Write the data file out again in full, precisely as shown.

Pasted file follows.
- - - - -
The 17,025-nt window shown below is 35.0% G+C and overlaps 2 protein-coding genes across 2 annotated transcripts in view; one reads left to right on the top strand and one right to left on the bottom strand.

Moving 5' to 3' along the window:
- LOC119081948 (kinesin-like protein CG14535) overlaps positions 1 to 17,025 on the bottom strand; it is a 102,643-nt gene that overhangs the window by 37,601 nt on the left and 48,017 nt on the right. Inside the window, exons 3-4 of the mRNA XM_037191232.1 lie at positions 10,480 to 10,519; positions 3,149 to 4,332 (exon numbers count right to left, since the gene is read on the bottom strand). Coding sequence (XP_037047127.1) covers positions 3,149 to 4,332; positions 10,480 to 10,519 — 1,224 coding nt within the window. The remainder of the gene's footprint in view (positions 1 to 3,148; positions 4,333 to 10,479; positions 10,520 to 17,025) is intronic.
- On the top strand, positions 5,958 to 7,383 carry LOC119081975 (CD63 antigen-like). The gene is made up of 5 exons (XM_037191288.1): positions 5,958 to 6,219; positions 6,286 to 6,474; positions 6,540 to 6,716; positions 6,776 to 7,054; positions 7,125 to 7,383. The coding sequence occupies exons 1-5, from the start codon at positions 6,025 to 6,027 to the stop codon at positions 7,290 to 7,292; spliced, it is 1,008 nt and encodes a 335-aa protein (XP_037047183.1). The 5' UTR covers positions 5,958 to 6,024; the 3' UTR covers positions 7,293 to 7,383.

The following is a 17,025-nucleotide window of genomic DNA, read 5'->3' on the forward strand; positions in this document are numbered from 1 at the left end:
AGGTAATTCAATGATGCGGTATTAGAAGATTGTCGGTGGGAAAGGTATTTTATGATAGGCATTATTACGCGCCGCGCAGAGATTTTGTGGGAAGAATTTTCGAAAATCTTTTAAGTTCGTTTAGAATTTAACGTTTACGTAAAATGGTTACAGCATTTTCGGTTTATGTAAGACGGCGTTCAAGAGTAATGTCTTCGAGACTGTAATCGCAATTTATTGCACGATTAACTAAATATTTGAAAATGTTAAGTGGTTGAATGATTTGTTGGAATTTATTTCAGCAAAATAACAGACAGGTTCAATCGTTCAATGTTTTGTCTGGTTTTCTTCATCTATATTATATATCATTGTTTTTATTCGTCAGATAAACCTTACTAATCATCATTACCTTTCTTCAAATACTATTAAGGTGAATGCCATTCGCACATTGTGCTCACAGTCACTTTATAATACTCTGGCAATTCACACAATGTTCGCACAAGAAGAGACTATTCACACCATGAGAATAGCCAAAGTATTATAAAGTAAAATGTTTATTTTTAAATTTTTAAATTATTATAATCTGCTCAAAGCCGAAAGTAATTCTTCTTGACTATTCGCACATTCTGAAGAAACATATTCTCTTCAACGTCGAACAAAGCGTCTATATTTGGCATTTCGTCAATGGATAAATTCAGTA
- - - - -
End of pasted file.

The 17,025-nt window shown below is 35.0% G+C and overlaps 2 protein-coding genes across 2 annotated transcripts in view; one reads left to right on the top strand and one right to left on the bottom strand.

Moving 5' to 3' along the window:
- LOC119081948 (kinesin-like protein CG14535) overlaps positions 1 to 17,025 on the bottom strand; it is a 102,643-nt gene that overhangs the window by 37,601 nt on the left and 48,017 nt on the right. Inside the window, exons 3-4 of the mRNA XM_037191232.1 lie at positions 10,480 to 10,519; positions 3,149 to 4,332 (exon numbers count right to left, since the gene is read on the bottom strand). Coding sequence (XP_037047127.1) covers positions 3,149 to 4,332; positions 10,480 to 10,519 — 1,224 coding nt within the window. The remainder of the gene's footprint in view (positions 1 to 3,148; positions 4,333 to 10,479; positions 10,520 to 17,025) is intronic.
- On the top strand, positions 5,958 to 7,383 carry LOC119081975 (CD63 antigen-like). The gene is made up of 5 exons (XM_037191288.1): positions 5,958 to 6,219; positions 6,286 to 6,474; positions 6,540 to 6,716; positions 6,776 to 7,054; positions 7,125 to 7,383. The coding sequence occupies exons 1-5, from the start codon at positions 6,025 to 6,027 to the stop codon at positions 7,290 to 7,292; spliced, it is 1,008 nt and encodes a 335-aa protein (XP_037047183.1). The 5' UTR covers positions 5,958 to 6,024; the 3' UTR covers positions 7,293 to 7,383.

The following is a 17,025-nucleotide window of genomic DNA, read 5'->3' on the forward strand; positions in this document are numbered from 1 at the left end:
AGGTAATTCAATGATGCGGTATTAGAAGATTGTCGGTGGGAAAGGTATTTTATGATAGGCATTATTACGCGCCGCGCAGAGATTTTGTGGGAAGAATTTTCGAAAATCTTTTAAGTTCGTTTAGAATTTAACGTTTACGTAAAATGGTTACAGCATTTTCGGTTTATGTAAGACGGCGTTCAAGAGTAATGTCTTCGAGACTGTAATCGCAATTTATTGCACGATTAACTAAATATTTGAAAATGTTAAGTGGTTGAATGATTTGTTGGAATTTATTTCAGCAAAATAACAGACAGGTTCAATCGTTCAATGTTTTGTCTGGTTTTCTTCATCTATATTATATATCATTGTTTTTATTCGTCAGATAAACCTTACTAATCATCATTACCTTTCTTCAAATACTATTAAGGTGAATGCCATTCGCACATTGTGCTCACAGTCACTTTATAATACTCTGGCAATTCACACAATGTTCGCACAAGAAGAGACTATTCACACCATGAGAATAGCCAAAGTATTATAAAGTAAAATGTTTATTTTTAAATTTTTAAATTATTATAATCTGCTCAAAGCCGAAAGTAATTCTTCTTGACTATTCGCACATTCTGAAGAAACATATTCTCTTCAACGTCGAACAAAGCGTCTATATTTGGCATTTCGTCAATGGATAAATTCAGTA